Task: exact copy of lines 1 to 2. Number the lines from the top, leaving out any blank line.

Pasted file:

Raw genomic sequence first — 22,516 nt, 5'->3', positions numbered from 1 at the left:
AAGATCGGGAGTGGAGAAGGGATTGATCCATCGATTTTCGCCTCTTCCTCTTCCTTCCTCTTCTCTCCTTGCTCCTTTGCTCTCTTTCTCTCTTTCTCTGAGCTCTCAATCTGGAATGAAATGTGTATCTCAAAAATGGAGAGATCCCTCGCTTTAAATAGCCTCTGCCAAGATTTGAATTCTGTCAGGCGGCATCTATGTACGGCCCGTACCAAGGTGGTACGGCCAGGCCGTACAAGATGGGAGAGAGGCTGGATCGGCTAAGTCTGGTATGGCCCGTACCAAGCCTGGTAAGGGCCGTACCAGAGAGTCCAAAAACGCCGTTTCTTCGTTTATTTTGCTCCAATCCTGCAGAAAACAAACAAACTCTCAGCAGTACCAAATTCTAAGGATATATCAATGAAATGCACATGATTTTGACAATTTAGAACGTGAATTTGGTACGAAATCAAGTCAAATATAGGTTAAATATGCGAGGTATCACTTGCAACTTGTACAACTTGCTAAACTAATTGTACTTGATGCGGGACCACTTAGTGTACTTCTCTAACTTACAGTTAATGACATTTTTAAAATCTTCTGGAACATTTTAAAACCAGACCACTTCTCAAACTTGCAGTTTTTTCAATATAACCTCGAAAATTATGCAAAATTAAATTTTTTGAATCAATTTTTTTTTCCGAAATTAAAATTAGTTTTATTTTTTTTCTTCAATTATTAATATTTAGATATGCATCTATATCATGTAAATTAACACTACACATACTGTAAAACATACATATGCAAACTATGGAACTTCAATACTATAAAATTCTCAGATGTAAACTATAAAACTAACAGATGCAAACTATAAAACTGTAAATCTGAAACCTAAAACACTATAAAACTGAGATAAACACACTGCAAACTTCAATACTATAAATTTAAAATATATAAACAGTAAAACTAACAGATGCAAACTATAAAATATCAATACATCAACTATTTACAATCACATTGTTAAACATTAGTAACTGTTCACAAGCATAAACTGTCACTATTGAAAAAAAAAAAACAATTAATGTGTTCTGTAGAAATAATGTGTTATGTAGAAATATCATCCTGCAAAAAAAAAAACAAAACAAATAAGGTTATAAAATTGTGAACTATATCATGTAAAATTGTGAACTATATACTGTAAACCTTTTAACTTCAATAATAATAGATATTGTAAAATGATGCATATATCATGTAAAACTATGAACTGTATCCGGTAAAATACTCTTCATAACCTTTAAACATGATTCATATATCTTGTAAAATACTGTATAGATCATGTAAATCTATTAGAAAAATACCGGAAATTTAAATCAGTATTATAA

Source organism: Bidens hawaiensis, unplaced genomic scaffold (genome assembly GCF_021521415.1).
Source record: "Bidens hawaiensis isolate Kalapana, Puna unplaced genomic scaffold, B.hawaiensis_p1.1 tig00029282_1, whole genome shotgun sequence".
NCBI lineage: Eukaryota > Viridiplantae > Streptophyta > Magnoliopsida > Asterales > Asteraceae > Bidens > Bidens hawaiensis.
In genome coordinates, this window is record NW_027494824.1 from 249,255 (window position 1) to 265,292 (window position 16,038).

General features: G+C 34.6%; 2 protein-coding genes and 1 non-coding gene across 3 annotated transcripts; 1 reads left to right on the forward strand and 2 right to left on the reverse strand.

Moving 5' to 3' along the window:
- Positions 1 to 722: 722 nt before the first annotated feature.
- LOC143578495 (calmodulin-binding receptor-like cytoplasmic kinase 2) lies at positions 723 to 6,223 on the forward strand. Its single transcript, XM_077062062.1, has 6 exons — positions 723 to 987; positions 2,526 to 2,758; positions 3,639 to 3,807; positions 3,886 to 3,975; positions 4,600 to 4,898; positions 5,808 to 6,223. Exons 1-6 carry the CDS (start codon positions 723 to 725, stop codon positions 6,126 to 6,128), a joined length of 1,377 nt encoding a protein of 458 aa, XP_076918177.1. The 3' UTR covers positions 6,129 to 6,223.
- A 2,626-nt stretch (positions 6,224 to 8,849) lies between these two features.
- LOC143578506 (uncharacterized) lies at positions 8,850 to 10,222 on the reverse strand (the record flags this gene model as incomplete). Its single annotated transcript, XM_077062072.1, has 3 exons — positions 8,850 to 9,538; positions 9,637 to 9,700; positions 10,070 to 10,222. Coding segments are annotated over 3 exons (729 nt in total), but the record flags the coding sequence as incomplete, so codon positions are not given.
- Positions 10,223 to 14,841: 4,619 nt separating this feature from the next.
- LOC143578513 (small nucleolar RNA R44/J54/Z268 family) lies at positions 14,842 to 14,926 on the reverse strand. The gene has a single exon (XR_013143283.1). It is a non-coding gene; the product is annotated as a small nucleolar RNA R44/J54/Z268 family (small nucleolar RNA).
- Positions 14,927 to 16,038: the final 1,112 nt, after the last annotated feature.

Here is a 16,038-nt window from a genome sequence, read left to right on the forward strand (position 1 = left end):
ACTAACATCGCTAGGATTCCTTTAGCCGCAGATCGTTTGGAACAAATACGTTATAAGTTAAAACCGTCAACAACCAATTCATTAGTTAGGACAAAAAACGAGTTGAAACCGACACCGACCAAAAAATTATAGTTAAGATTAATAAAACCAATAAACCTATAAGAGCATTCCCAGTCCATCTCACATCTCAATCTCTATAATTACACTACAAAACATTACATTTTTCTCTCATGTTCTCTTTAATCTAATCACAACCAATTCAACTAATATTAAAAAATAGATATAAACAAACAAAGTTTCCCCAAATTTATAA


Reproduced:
Raw genomic sequence first — 22,516 nt, 5'->3', positions numbered from 1 at the left:
AAGATCGGGAGTGGAGAAGGGATTGATCCATCGATTTTCGCCTCTTCCTCTTCCTTCCTCTTCTCTCCTTGCTCCTTTGCTCTCTTTCTCTCTTTCTCTGAGCTCTCAATCTGGAATGAAATGTGTATCTCAAAAATGGAGAGATCCCTCGCTTTAAATAGCCTCTGCCAAGATTTGAATTCTGTCAGGCGGCATCTATGTACGGCCCGTACCAAGGTGGTACGGCCAGGCCGTACAAGATGGGAGAGAGGCTGGATCGGCTAAGTCTGGTATGGCCCGTACCAAGCCTGGTAAGGGCCGTACCAGAGAGTCCAAAAACGCCGTTTCTTCGTTTATTTTGCTCCAATCCTGCAGAAAACAAACAAACTCTCAGCAGTACCAAATTCTAAGGATATATCAATGAAATGCACATGATTTTGACAATTTAGAACGTGAATTTGGTACGAAATCAAGTCAAATATAGGTTAAATATGCGAGGTATCACTTGCAACTTGTACAACTTGCTAAACTAATTGTACTTGATGCGGGACCACTTAGTGTACTTCTCTAACTTACAGTTAATGACATTTTTAAAATCTTCTGGAACATTTTAAAACCAGACCACTTCTCAAACTTGCAGTTTTTTCAATATAACCTCGAAAATTATGCAAAATTAAATTTTTTGAATCAATTTTTTTTTCCGAAATTAAAATTAGTTTTATTTTTTTTCTTCAATTATTAATATTTAGATATGCATCTATATCATGTAAATTAACACTACACATACTGTAAAACATACATATGCAAACTATGGAACTTCAATACTATAAAATTCTCAGATGTAAACTATAAAACTAACAGATGCAAACTATAAAACTGTAAATCTGAAACCTAAAACACTATAAAACTGAGATAAACACACTGCAAACTTCAATACTATAAATTTAAAATATATAAACAGTAAAACTAACAGATGCAAACTATAAAATATCAATACATCAACTATTTACAATCACATTGTTAAACATTAGTAACTGTTCACAAGCATAAACTGTCACTATTGAAAAAAAAAAAACAATTAATGTGTTCTGTAGAAATAATGTGTTATGTAGAAATATCATCCTGCAAAAAAAAAAACAAAACAAATAAGGTTATAAAATTGTGAACTATATCATGTAAAATTGTGAACTATATACTGTAAACCTTTTAACTTCAATAATAATAGATATTGTAAAATGATGCATATATCATGTAAAACTATGAACTGTATCCGGTAAAATACTCTTCATAACCTTTAAACATGATTCATATATCTTGTAAAATACTGTATAGATCATGTAAATCTATTAGAAAAATACCGGAAATTTAAATCAGTATTATAA